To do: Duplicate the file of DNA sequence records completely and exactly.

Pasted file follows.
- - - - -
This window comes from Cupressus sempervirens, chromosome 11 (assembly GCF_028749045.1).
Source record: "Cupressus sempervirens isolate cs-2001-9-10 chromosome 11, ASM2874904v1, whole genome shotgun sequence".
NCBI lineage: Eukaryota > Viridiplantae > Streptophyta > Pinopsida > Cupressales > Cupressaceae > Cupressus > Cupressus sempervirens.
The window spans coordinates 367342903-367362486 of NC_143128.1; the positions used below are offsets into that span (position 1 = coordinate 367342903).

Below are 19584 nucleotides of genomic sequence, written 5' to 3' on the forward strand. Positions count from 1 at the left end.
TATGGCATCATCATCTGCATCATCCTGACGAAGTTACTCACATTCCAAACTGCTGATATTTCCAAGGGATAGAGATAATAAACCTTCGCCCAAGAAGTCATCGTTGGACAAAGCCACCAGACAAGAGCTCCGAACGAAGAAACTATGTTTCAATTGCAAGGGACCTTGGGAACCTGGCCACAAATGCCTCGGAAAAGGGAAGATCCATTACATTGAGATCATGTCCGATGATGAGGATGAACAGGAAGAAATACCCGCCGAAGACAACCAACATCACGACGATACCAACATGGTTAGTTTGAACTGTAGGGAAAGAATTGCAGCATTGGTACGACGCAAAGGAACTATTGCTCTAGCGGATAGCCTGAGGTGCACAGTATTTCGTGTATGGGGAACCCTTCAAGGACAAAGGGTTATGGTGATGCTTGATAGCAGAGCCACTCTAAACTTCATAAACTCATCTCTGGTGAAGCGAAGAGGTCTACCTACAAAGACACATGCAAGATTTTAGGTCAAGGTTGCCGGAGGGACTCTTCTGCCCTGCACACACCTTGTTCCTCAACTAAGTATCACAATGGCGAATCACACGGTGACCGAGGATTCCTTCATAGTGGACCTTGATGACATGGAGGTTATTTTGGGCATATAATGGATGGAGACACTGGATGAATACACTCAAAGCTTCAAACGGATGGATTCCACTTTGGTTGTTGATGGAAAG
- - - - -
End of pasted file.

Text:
This window comes from Cupressus sempervirens, chromosome 11 (assembly GCF_028749045.1).
Source record: "Cupressus sempervirens isolate cs-2001-9-10 chromosome 11, ASM2874904v1, whole genome shotgun sequence".
NCBI lineage: Eukaryota > Viridiplantae > Streptophyta > Pinopsida > Cupressales > Cupressaceae > Cupressus > Cupressus sempervirens.
The window spans coordinates 367342903-367362486 of NC_143128.1; the positions used below are offsets into that span (position 1 = coordinate 367342903).

Below are 19584 nucleotides of genomic sequence, written 5' to 3' on the forward strand. Positions count from 1 at the left end.
TATGGCATCATCATCTGCATCATCCTGACGAAGTTACTCACATTCCAAACTGCTGATATTTCCAAGGGATAGAGATAATAAACCTTCGCCCAAGAAGTCATCGTTGGACAAAGCCACCAGACAAGAGCTCCGAACGAAGAAACTATGTTTCAATTGCAAGGGACCTTGGGAACCTGGCCACAAATGCCTCGGAAAAGGGAAGATCCATTACATTGAGATCATGTCCGATGATGAGGATGAACAGGAAGAAATACCCGCCGAAGACAACCAACATCACGACGATACCAACATGGTTAGTTTGAACTGTAGGGAAAGAATTGCAGCATTGGTACGACGCAAAGGAACTATTGCTCTAGCGGATAGCCTGAGGTGCACAGTATTTCGTGTATGGGGAACCCTTCAAGGACAAAGGGTTATGGTGATGCTTGATAGCAGAGCCACTCTAAACTTCATAAACTCATCTCTGGTGAAGCGAAGAGGTCTACCTACAAAGACACATGCAAGATTTTAGGTCAAGGTTGCCGGAGGGACTCTTCTGCCCTGCACACACCTTGTTCCTCAACTAAGTATCACAATGGCGAATCACACGGTGACCGAGGATTCCTTCATAGTGGACCTTGATGACATGGAGGTTATTTTGGGCATATAATGGATGGAGACACTGGATGAATACACTCAAAGCTTCAAACGGATGGATTCCACTTTGGTTGTTGATGGAAAG